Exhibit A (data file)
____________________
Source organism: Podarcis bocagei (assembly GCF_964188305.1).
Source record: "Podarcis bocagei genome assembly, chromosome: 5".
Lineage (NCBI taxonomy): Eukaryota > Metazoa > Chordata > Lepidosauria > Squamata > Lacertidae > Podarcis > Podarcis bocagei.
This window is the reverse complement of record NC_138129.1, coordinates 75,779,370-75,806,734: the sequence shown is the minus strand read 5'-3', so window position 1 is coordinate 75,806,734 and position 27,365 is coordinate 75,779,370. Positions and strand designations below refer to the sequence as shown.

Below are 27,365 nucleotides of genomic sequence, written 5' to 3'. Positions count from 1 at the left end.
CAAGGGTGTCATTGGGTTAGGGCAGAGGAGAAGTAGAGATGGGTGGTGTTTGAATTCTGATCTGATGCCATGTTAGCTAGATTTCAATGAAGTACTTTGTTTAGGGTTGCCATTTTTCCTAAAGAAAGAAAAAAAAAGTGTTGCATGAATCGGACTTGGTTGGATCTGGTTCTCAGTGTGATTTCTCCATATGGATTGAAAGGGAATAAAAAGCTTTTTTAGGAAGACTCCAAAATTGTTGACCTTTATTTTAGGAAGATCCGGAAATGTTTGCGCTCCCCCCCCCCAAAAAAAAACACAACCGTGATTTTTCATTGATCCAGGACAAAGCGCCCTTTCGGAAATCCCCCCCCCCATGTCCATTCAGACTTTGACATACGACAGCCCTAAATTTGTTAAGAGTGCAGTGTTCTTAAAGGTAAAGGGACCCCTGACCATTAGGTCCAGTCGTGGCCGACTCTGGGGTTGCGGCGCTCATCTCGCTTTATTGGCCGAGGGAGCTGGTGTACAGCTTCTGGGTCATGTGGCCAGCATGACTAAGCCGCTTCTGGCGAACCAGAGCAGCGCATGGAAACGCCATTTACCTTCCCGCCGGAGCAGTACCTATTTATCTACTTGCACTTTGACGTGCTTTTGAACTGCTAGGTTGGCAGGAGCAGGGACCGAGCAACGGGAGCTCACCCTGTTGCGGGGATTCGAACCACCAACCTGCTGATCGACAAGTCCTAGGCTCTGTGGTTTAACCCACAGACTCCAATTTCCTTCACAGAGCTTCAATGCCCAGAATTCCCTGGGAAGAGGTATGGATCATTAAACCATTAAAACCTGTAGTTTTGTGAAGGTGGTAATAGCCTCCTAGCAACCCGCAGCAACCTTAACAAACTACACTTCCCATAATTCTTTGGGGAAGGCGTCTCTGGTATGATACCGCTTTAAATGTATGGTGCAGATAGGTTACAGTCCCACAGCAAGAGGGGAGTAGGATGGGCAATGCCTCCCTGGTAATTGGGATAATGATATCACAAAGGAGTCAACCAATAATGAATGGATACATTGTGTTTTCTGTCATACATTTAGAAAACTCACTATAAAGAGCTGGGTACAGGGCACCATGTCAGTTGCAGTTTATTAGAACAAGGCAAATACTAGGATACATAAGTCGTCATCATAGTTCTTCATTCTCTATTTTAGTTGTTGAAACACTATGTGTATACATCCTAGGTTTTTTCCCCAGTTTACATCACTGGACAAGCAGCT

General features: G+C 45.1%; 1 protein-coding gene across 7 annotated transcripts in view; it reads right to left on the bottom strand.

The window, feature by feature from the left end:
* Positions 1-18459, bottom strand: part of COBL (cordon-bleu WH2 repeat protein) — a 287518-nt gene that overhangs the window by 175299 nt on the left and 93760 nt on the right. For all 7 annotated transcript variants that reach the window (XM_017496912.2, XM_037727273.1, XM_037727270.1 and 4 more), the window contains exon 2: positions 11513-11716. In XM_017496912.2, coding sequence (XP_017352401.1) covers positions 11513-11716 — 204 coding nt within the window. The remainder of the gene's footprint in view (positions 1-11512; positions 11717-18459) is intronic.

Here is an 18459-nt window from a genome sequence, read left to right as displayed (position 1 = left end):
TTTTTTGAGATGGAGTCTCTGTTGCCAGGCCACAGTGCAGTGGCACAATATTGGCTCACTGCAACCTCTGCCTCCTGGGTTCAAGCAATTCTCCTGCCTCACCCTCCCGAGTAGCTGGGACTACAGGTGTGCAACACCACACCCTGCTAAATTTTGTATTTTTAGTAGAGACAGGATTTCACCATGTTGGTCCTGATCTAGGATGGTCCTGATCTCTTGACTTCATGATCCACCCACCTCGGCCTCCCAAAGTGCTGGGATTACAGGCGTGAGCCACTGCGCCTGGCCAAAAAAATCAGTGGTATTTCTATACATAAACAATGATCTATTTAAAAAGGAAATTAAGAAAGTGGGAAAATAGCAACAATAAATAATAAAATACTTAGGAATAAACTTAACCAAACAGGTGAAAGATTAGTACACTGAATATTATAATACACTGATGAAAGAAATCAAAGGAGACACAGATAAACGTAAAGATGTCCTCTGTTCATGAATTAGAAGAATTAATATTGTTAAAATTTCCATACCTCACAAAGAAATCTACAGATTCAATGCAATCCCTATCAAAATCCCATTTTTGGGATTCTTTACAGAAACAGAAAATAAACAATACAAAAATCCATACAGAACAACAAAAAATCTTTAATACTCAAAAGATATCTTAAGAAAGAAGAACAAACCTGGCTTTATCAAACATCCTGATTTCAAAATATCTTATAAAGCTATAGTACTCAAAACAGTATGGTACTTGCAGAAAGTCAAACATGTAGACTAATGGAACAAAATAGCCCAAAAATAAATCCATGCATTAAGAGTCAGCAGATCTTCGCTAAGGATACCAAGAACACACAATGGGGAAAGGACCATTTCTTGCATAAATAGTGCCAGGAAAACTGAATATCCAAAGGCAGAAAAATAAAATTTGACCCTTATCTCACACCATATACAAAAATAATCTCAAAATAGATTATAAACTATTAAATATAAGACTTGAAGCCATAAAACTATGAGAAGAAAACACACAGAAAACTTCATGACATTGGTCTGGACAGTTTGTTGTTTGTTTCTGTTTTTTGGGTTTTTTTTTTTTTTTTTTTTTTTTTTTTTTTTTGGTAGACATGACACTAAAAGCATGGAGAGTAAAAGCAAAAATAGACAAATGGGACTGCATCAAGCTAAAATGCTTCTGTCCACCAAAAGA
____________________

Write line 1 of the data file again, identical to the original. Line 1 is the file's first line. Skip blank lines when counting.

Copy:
Source organism: Podarcis bocagei (assembly GCF_964188305.1).